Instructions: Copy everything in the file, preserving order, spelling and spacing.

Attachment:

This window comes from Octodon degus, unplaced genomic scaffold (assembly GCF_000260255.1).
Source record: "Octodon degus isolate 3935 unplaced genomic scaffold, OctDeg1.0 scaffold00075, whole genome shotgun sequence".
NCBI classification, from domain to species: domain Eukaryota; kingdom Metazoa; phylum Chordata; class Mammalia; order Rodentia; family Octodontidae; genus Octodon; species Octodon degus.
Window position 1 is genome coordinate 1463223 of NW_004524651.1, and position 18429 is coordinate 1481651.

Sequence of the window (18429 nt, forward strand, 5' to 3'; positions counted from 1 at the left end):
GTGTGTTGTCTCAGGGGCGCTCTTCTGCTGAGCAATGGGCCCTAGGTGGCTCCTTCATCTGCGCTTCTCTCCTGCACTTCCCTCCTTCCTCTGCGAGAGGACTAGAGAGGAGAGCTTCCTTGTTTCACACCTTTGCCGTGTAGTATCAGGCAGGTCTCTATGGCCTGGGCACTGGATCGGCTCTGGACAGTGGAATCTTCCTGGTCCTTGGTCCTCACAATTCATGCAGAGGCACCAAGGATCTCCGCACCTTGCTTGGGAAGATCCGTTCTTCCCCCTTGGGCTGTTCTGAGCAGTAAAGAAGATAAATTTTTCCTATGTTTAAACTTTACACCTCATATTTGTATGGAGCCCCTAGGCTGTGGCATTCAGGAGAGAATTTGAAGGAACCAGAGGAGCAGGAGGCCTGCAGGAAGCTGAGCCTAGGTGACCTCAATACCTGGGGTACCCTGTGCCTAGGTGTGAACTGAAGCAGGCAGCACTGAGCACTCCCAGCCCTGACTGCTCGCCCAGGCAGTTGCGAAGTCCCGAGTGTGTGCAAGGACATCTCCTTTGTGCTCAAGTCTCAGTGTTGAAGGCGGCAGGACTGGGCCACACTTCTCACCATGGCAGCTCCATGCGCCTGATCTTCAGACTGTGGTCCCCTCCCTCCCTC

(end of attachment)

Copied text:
This window comes from Octodon degus, unplaced genomic scaffold (assembly GCF_000260255.1).
Source record: "Octodon degus isolate 3935 unplaced genomic scaffold, OctDeg1.0 scaffold00075, whole genome shotgun sequence".
NCBI classification, from domain to species: domain Eukaryota; kingdom Metazoa; phylum Chordata; class Mammalia; order Rodentia; family Octodontidae; genus Octodon; species Octodon degus.
Window position 1 is genome coordinate 1463223 of NW_004524651.1, and position 18429 is coordinate 1481651.

Sequence of the window (18429 nt, forward strand, 5' to 3'; positions counted from 1 at the left end):
GTGTGTTGTCTCAGGGGCGCTCTTCTGCTGAGCAATGGGCCCTAGGTGGCTCCTTCATCTGCGCTTCTCTCCTGCACTTCCCTCCTTCCTCTGCGAGAGGACTAGAGAGGAGAGCTTCCTTGTTTCACACCTTTGCCGTGTAGTATCAGGCAGGTCTCTATGGCCTGGGCACTGGATCGGCTCTGGACAGTGGAATCTTCCTGGTCCTTGGTCCTCACAATTCATGCAGAGGCACCAAGGATCTCCGCACCTTGCTTGGGAAGATCCGTTCTTCCCCCTTGGGCTGTTCTGAGCAGTAAAGAAGATAAATTTTTCCTATGTTTAAACTTTACACCTCATATTTGTATGGAGCCCCTAGGCTGTGGCATTCAGGAGAGAATTTGAAGGAACCAGAGGAGCAGGAGGCCTGCAGGAAGCTGAGCCTAGGTGACCTCAATACCTGGGGTACCCTGTGCCTAGGTGTGAACTGAAGCAGGCAGCACTGAGCACTCCCAGCCCTGACTGCTCGCCCAGGCAGTTGCGAAGTCCCGAGTGTGTGCAAGGACATCTCCTTTGTGCTCAAGTCTCAGTGTTGAAGGCGGCAGGACTGGGCCACACTTCTCACCATGGCAGCTCCATGCGCCTGATCTTCAGACTGTGGTCCCCTCCCTCCCTC